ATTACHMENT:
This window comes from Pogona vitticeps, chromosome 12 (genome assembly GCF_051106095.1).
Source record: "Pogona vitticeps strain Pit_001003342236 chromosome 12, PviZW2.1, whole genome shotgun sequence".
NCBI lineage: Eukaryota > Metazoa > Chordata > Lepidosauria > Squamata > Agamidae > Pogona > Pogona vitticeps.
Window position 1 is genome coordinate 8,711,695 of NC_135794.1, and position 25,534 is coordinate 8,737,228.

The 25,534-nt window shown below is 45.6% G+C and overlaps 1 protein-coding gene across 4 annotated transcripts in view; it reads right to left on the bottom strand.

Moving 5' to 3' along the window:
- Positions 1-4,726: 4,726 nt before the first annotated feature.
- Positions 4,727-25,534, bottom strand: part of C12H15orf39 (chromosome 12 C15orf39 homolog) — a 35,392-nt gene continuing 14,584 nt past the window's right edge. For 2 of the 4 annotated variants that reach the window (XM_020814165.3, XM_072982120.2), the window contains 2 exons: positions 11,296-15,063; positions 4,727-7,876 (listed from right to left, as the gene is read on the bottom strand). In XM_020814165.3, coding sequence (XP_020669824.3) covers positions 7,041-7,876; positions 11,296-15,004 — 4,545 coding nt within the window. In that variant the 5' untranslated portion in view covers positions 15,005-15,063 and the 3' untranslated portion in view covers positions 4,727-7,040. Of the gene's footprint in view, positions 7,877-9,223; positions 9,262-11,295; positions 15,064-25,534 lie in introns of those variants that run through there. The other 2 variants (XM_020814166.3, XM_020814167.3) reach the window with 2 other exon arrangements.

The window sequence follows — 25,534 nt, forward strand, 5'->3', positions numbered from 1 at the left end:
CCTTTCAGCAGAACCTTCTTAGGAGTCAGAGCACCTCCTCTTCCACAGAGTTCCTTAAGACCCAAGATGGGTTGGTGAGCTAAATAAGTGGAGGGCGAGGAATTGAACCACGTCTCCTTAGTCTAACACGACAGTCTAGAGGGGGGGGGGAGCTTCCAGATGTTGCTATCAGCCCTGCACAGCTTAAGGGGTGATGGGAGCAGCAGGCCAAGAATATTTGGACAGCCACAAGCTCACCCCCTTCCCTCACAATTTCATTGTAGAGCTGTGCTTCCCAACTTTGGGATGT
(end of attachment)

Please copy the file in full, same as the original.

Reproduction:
This window comes from Pogona vitticeps, chromosome 12 (genome assembly GCF_051106095.1).
Source record: "Pogona vitticeps strain Pit_001003342236 chromosome 12, PviZW2.1, whole genome shotgun sequence".
NCBI lineage: Eukaryota > Metazoa > Chordata > Lepidosauria > Squamata > Agamidae > Pogona > Pogona vitticeps.
Window position 1 is genome coordinate 8,711,695 of NC_135794.1, and position 25,534 is coordinate 8,737,228.

The 25,534-nt window shown below is 45.6% G+C and overlaps 1 protein-coding gene across 4 annotated transcripts in view; it reads right to left on the bottom strand.

Moving 5' to 3' along the window:
- Positions 1-4,726: 4,726 nt before the first annotated feature.
- Positions 4,727-25,534, bottom strand: part of C12H15orf39 (chromosome 12 C15orf39 homolog) — a 35,392-nt gene continuing 14,584 nt past the window's right edge. For 2 of the 4 annotated variants that reach the window (XM_020814165.3, XM_072982120.2), the window contains 2 exons: positions 11,296-15,063; positions 4,727-7,876 (listed from right to left, as the gene is read on the bottom strand). In XM_020814165.3, coding sequence (XP_020669824.3) covers positions 7,041-7,876; positions 11,296-15,004 — 4,545 coding nt within the window. In that variant the 5' untranslated portion in view covers positions 15,005-15,063 and the 3' untranslated portion in view covers positions 4,727-7,040. Of the gene's footprint in view, positions 7,877-9,223; positions 9,262-11,295; positions 15,064-25,534 lie in introns of those variants that run through there. The other 2 variants (XM_020814166.3, XM_020814167.3) reach the window with 2 other exon arrangements.

The window sequence follows — 25,534 nt, forward strand, 5'->3', positions numbered from 1 at the left end:
CCTTTCAGCAGAACCTTCTTAGGAGTCAGAGCACCTCCTCTTCCACAGAGTTCCTTAAGACCCAAGATGGGTTGGTGAGCTAAATAAGTGGAGGGCGAGGAATTGAACCACGTCTCCTTAGTCTAACACGACAGTCTAGAGGGGGGGGGGAGCTTCCAGATGTTGCTATCAGCCCTGCACAGCTTAAGGGGTGATGGGAGCAGCAGGCCAAGAATATTTGGACAGCCACAAGCTCACCCCCTTCCCTCACAATTTCATTGTAGAGCTGTGCTTCCCAACTTTGGGATGT